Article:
The puffin photography holiday cost is £499 for the 3 night stay, this includes hostel-like accommodation in the converted farm house, breakfast & dinner, photography tuition from myself & Sean on an as-needed basis.
As mentioned, it is unusual for us to have a place become available at this late stage – if you would like to book it, please drop us an email using our contact page.
Val was amongst the small group that visited Skomer Island with Daniel in mid-July, although they had challenging weather on a couple of the days, one evening yielded super golden light, & the group certainly made the most of the opportunity to capture subtly lit images of the Atlantic Puffins, after all, that is what they went for.
I’m always filled with anticipation heading over to Skomer Island; the gannets, puffins & other auks flying around the boat as well as the sea rolling. In addition to that, on this occasion, we had very limited visibility into the sea mist creating a great atmosphere.
A variety of weather is something I quite like with photography but I’ll always keep my fingers crossed for at least one afternoon of killer golden light!
Alas, it was foggy for the first two days. However with these conditions we were able to experiment with high key simple portraits on a white background. The resulting photos looked as though we’d trained the puffins to pose in a studio environment.
The flat light allowed us to shoot all day & because of the time of year quite a few pufflings were exploring the area around their nesting burrows – a lovely sight. Here’s one just peaking out;
The benefit of murky weather becomes apparent when waiting for the Manx Shearwaters – they come in earlier when compared to nights with a clear sky meaning a little longer in bed for us! I don’t think I’ll ever tire of wandering out across the island at night with the sound of just a small proportion of the 300,000 pairs that nest on the island curling around above our heads.
On our third & final day the island was blessed with lovely weather, it was 30 degrees & positively tropical. That day we enjoyed the nice weather waiting & hoping for it to continue into the afternoon & evening; & it did.
We had a wonderful sunset at the Wick with puffin numbers increasing as the light got better & better, everyone took a completely different set of photos when compared to the higher key images captured with the flat light.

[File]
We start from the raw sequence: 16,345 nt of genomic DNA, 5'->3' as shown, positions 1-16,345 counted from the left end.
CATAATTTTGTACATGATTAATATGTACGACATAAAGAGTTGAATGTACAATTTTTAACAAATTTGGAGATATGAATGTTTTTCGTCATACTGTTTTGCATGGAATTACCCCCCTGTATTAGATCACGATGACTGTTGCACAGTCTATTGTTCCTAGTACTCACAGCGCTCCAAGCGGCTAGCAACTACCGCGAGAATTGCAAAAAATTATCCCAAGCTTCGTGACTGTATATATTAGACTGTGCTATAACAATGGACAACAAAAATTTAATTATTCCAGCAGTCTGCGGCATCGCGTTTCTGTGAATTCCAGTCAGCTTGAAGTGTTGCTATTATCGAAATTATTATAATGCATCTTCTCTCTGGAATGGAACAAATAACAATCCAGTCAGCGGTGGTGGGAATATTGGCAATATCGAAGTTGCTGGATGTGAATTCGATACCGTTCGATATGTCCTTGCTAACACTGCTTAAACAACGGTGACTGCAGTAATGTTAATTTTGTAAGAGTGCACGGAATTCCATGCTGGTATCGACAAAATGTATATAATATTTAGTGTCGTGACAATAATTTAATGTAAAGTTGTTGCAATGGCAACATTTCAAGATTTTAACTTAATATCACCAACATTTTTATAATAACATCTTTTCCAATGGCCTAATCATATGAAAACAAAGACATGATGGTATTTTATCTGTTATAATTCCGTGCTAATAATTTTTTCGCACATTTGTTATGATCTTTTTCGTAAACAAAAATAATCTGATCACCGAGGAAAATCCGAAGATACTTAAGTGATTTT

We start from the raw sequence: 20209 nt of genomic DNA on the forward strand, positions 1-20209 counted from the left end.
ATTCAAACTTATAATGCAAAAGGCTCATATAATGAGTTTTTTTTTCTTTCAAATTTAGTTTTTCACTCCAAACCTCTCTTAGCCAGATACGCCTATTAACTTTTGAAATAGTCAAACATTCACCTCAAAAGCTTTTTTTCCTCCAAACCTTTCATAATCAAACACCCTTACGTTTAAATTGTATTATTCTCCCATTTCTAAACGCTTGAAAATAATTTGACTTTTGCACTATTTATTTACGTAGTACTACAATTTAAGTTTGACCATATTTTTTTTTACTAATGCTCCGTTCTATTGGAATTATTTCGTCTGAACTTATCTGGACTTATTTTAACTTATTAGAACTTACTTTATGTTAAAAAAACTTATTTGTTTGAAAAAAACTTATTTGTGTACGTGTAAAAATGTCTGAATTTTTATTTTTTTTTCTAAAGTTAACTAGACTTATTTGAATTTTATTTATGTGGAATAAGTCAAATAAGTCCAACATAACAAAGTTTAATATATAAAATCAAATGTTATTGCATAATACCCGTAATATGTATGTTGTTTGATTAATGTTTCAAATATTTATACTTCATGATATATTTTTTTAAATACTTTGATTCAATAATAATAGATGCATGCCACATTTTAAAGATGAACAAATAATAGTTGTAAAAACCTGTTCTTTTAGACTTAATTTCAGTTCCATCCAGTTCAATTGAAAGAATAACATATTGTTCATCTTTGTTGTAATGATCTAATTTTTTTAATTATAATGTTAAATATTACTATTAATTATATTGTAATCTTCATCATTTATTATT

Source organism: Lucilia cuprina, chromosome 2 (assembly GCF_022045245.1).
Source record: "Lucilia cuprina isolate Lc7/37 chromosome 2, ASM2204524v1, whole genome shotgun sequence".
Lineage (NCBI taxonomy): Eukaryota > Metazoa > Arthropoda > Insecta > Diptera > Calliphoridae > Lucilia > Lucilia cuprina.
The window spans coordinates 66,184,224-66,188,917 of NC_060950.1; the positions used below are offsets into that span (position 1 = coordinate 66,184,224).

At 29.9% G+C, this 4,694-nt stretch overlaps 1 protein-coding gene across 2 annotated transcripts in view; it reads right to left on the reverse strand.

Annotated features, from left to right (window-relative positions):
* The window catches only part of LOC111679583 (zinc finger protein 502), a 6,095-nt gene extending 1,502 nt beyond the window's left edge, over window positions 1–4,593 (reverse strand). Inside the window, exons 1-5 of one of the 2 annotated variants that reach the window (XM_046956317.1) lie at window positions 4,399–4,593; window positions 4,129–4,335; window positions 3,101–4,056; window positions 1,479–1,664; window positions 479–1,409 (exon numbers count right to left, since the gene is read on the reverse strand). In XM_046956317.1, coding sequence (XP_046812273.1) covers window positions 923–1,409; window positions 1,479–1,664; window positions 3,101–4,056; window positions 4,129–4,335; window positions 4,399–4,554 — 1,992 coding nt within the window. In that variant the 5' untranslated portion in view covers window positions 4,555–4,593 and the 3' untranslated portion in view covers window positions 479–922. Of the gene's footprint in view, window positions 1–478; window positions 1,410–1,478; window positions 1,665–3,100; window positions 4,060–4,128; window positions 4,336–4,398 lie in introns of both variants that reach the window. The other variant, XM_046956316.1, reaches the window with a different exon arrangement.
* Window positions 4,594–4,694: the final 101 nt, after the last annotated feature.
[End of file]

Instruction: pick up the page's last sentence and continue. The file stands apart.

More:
Myself & one guest, John, stayed at the Wick well after dark to take some photos in the blue light & into the night. Having not done this before I found it great fun seeing the puffins’ activity at night.
They continued to renovate their burrows, squabble & make their strange noises but the place felt a lot more serene!
All in all, it was simply another great holiday to Skomer Island.
JOIN US TO PHOTOGRAPH THE ATLANTIC PUFFINS OF SKOMER ISLAND FOR YOURSELF
Skomer Island is one of the most important locations for the colonies of Atlantic Puffins in Europe & it is easy to see why. For photographers keen to add puffin images captured in different conditions & lighting to their wildlife portfolio, a three night stay on the island provides an abundance of opportunities. Our focus during the NaturesLens photography holidays are the comical puffins, which can be seen on Skomer in abundant quantities from mid-May through to July.
We are excited to announce a new offering to the NaturesLens portfolio, a short landscape photography workshop to run immediately after our June Skomer Puffins Photography Holiday. This is a new workshop in West Wales, to photograph the Beachscapes of Pembrokeshire & it is to be lead by Sean Weekly.
If one of the nights is clear, Sean has kindly offered to run a night-scapes workshop for a few hours as well. Obviously this is weather dependent but hopefully it is co-operative.
The extension has places for 6 participants only. The extension includes two nights accommodation on a dinner, bed & breakfast basis. Photography guidance will take place around the four main photography sessions, of which there will be two evening sessions, & two early morning sessions. Sean will be on hand throughout the day, but the bulk of the photography will be undertaken at the beginning & end of the days, when the light is best.
The dates for the ‘Beachscapes of Pembrokeshire’ are 20th – 22nd June & the cost is £399 for the two days.
If you would like to join this extension, please sign up by using the booking for at the base of this page.
The focus of these holidays is obviously the comical clowns of the sea, as such, we thought that our blog readers might like to see some of Sean’s Skomer puffin photography portfolio. He visited twice in the summer of 2016 & has sent us a good selection of images for us to publish here in this blog post.
WOULD YOU LIKE VISIT PEMBROKESHIRE FOR SOME SKOMER PUFFIN PHOTOGRAPHY?
Skomer is one of the most important locations for the colonies of Atlantic Puffins in Europe & it is easy to see why. For photographers keen to add puffin images captured in different conditions & lighting to their wildlife portfolio, a three night stay on the island provides an abundance of opportunities. Our focus during the NaturesLens photography holidays are the comical puffins, which can be seen on Skomer in abundant quantities from mid-May through to July.